windowthroughtime

A wry view of life for the world-weary

Motivated By Curiosity And A Desire For The Truth – Part Nine

home-cat

Life is full of seemingly random events which individually don’t seem to make sense but when linked with other random events paint an interesting picture. Take being bitten by a moggy and depression. Thank heavens there are scientists who are prepared to investigate disparate bits of data in the hope of making sense of a bigger picture. Quite why DA Hanauer, N Ramakrishnan and LS Seyfried chose to investigate the linkage between cat bites and depression is anyone’s guess but their findings, published in the ever popular PLOS One journal, are fascinating nonetheless.

Their starting point was the 1.3 million odd electronic health records held by the University of Michigan Health system, dating back to 1998. They isolated the records of some 117,000 patients over the age of 18 whose records showed one of the 26 codes allocated to describe depression. Then they identified the records of all patients over the age of 18 whose records recorded some form of non-venomous animal bites or injuries.

When the researchers correlated the datasets they came up with some astonishing results. 41.3% of patients who had been bitten by cats had also been diagnosed with depression and some 28.7% who had been bitten by pooches had also suffered from the blues. Moreover, 85.5% of those patients who had suffered both a cat bite and depression were women compared with 64.5% who had both been bitten by a dog and were diagnosed as being medically depressed.

If a woman had sustained a bite from a moggy serious enough to trouble the medics there was a 47% of her being diagnosed with depression at some point in her life. There was a 24.2% chance of a man being diagnosed with depression if he had at some point been bitten by a cat. Interestingly, the probability of a depression diagnosis reduced to 35.8% in women if they had been bitten by a dog. The corresponding probability for men was 21.1%.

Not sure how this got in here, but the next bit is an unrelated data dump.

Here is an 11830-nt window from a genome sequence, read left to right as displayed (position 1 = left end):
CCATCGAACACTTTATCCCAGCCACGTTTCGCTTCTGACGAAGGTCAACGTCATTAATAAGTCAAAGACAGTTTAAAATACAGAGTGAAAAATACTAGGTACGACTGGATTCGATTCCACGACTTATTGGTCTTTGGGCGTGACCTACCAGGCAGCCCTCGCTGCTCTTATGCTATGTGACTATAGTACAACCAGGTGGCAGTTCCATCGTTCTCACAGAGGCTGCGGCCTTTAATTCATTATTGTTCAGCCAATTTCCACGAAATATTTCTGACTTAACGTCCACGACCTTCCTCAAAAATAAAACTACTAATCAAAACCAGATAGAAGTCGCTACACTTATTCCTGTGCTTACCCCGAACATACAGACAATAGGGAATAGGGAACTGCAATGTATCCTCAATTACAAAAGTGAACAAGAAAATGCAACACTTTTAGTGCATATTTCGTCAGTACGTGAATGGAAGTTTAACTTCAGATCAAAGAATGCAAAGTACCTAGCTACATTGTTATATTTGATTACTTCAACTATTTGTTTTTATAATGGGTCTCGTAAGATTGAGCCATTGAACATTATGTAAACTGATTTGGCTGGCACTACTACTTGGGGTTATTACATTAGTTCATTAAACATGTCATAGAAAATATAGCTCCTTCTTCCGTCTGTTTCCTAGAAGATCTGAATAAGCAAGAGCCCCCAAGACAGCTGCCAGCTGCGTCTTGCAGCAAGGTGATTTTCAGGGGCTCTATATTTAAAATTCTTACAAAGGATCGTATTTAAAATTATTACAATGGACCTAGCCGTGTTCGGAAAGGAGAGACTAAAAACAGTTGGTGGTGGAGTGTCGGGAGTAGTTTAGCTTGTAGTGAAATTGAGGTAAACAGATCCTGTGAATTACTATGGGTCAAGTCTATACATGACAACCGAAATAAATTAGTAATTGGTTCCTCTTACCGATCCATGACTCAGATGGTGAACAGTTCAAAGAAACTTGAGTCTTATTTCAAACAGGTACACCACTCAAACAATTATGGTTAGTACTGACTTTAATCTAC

The study also showed that the majority of the bites inflicted on patients were from the patient’s own moggy. Being bitten by a stray or feral cat was least common although there was a very high incidence of depression amongst women who had been bitten by strays.

What to make of all this? Well, the report draws no firm conclusions save to make a desperate pitch for more funding with the throw-away comment, “while no causative link is known to explain this association, there is growing evidence to suggest that the relationship between cats and human mental illness, such as depression, warrants further investigation”. Quite.

I suppose there are two ways to look at this. If the moggy that you have lavished lots of love and attention on – not to mention money on those expensive vet’s bills and treats – turns round and bites you, you are going to be pretty peed off. For those of a sensitive disposition this might just be enough to tip you over the edge. On the other hand, cats are predators and all predators seek out the weakest amongst their prey – it saves a lot of trouble and effort in the long run. Perhaps the moggy is using some innate hunting instinct to recognise that their owner has some form of vulnerability and pounces. Makes some kind of sense, I suppose.

Best to play safe, though. Preserve your sanity by giving your cat the order of the boot.

Isn’t science wonderful?!

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